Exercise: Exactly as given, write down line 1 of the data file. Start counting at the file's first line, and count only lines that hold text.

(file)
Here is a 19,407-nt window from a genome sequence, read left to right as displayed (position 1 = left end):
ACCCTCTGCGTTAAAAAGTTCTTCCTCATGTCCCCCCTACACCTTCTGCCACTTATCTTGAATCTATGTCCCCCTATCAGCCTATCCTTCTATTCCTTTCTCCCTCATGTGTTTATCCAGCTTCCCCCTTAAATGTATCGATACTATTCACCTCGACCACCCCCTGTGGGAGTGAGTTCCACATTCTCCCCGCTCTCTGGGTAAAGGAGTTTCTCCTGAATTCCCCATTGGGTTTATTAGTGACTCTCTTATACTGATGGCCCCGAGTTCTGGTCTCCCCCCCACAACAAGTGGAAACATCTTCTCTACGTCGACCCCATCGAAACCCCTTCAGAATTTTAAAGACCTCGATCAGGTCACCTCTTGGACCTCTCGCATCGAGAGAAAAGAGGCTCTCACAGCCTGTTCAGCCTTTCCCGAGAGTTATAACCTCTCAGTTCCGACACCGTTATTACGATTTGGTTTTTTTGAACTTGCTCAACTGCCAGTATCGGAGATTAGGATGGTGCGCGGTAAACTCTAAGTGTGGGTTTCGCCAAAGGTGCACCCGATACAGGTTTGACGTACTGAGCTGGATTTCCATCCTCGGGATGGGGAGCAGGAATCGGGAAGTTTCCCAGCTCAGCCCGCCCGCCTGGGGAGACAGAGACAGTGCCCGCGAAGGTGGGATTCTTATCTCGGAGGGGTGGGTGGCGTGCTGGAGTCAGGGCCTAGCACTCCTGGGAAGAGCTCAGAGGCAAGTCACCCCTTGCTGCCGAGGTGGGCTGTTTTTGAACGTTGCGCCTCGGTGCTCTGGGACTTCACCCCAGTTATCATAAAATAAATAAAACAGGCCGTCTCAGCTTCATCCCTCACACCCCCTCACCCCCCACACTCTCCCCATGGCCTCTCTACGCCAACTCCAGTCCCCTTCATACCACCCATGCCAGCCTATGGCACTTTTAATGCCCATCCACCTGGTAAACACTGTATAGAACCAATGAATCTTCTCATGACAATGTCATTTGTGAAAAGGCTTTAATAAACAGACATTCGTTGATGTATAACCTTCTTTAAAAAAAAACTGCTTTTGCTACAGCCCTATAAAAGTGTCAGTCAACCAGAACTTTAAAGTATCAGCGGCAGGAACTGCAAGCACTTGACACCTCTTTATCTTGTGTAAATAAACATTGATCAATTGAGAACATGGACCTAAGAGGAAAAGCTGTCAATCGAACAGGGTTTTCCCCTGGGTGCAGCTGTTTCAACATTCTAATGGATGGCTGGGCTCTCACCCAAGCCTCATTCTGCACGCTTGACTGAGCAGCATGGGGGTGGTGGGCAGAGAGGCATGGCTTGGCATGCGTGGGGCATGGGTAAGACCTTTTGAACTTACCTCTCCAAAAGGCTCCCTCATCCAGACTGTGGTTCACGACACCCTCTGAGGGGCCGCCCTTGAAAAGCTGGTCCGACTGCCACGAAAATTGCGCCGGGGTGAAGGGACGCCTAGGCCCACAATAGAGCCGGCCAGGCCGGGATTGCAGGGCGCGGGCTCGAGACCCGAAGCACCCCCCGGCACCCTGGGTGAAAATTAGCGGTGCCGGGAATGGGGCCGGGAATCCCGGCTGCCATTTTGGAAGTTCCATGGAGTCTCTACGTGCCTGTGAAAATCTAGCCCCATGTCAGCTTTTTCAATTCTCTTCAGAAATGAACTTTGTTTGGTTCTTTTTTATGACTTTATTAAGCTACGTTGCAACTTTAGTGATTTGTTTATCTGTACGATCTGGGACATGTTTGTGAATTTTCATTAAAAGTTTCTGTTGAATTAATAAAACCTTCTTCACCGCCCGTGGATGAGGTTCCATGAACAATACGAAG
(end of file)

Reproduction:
Here is a 19,407-nt window from a genome sequence, read left to right as displayed (position 1 = left end):